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Israeli Companies Get ‘Foot In The Door’ Of U.S. Medical Industry

Jefferson University launches global center in Jerusalem that will fund cutting-edge start-up companies

With a view to promoting innovation in the medical industry, Thomas Jefferson University on Tuesday inaugurated a new global center in Jerusalem that will facilitate collaborative projects between Israeli and American researchers. The Jefferson Israel Center will foster partnerships in both the research and academic arenas, with the Israel Innovation Authority providing part of the funding and offering workspaces to start-up companies.

“We’re really attracted by Israel’s incredible ecosystem of innovation,” Dr. Mark L. Tykocinski, Provost and Executive Vice President of Academic Affairs at Jefferson, told The Media Line at the initiative’s launch event at the King David Hotel in Jerusalem. “Israel today is what Silicon Valley was in the late 1990s. It has more technology start-ups per capita than anywhere in the world.”

The Jefferson Israel Center is the third global endeavor for the Philadelphia-based university, which previously opened similar health-focused networks in Japan and Italy and aims to do the same in India and Latin America.

“The ability to conduct experiments and exams in the world’s leading health institutes and clinics is an important step in the development of Israeli start-ups and companies, beyond the research and development stages,” said Dr. Ami Applebaum, Chairman of the Board of the Israel Innovation Authority, a government entity charged with providing state grants to companies involved in research and development.

At the official opening, representatives from Jefferson University, the Jefferson Israel Center and the Israel Innovation Authority signed a Joint Declaration Letter of Intent that enables Israeli start-ups to begin submitting proposals for financing.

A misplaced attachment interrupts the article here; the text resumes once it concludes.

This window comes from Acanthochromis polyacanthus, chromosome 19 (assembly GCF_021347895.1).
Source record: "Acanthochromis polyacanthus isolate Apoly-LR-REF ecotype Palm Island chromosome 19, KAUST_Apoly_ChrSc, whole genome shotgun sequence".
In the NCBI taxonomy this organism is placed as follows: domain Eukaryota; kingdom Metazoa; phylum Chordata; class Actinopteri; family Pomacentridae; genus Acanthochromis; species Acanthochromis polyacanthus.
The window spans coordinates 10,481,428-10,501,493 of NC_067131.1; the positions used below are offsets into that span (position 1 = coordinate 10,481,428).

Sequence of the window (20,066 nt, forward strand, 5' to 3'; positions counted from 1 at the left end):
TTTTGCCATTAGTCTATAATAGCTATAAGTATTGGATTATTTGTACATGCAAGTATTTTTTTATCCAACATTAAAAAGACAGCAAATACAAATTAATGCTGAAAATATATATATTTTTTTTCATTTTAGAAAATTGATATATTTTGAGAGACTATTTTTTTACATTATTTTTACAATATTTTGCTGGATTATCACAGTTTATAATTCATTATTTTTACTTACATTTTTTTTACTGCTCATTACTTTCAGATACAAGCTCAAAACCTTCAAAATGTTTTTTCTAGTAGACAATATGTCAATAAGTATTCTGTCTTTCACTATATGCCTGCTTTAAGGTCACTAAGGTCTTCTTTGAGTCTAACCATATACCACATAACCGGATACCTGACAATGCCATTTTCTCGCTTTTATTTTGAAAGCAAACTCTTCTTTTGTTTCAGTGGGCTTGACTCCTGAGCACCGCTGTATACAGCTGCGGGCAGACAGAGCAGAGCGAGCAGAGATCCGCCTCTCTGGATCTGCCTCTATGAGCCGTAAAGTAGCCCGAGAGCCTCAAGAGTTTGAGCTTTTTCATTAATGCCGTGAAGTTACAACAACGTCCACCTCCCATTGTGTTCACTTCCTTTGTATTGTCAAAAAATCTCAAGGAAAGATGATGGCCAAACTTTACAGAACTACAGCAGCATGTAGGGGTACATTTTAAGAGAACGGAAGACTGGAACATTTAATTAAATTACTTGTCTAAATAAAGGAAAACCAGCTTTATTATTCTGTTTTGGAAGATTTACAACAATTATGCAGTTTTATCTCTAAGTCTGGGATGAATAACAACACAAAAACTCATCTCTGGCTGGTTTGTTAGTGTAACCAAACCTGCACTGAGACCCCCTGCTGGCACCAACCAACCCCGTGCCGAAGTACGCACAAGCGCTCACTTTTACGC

Dr. Zvi Grunwald, Executive Director of the Jefferson Israel Center, noted that many of the anticipated ventures will feature inter-disciplinary collaborations between medical scientists, high-tech companies, and engineers. “The Israel Innovation Authority will contribute one million dollars that will be [distributed] to four different projects,” Dr. Grunwald revealed to The Media Line. “Start-up companies can apply [for a grant] and a successful bid will be awarded $250,000 in order to launch their project.”

Among the industries the new center will hone in on is medical cannabis, a field in which Israel is widely considered to be a global leader.

“That’s an area of particular interest of late,” said Dr. Tykocinski, before highlighting Israeli company Breath of Life Pharma which owns the world’s largest research and production facility in the booming medicinal marijuana industry. He added that Jefferson “founded the United States’ first center for medical research and education in cannabis and has already started working together with Breath of Life in Israel to push that forward.”

One of advantages offered by the center is the potential for Israeli companies to expand their market presence through fast-track entry into the American healthcare market. Dr. Rajesh Aggarwal, Senior Vice President for Strategic Development at Jefferson, told The Media Line Israeli companies will now have a “foot in the door of the U.S. medical industry. Jefferson has 14 hospitals, 4.2 million annual patient visits, and 30,000 employees,” he explained, adding that, “we see if there’s a fit between a company and its technology and what we can do at Thomas Jefferson. If there’s a return on investment for that technology, then not only is it a technology for Jefferson it’s a technology that other health systems may want to purchase.

“We provide the validation and turn it into a commercial product,” Dr. Aggarwal concluded.

As such, the Jefferson Israel Center will not only promote fresh business opportunities, but also seek to turn existing technologies into the next big advancement in the health sciences.

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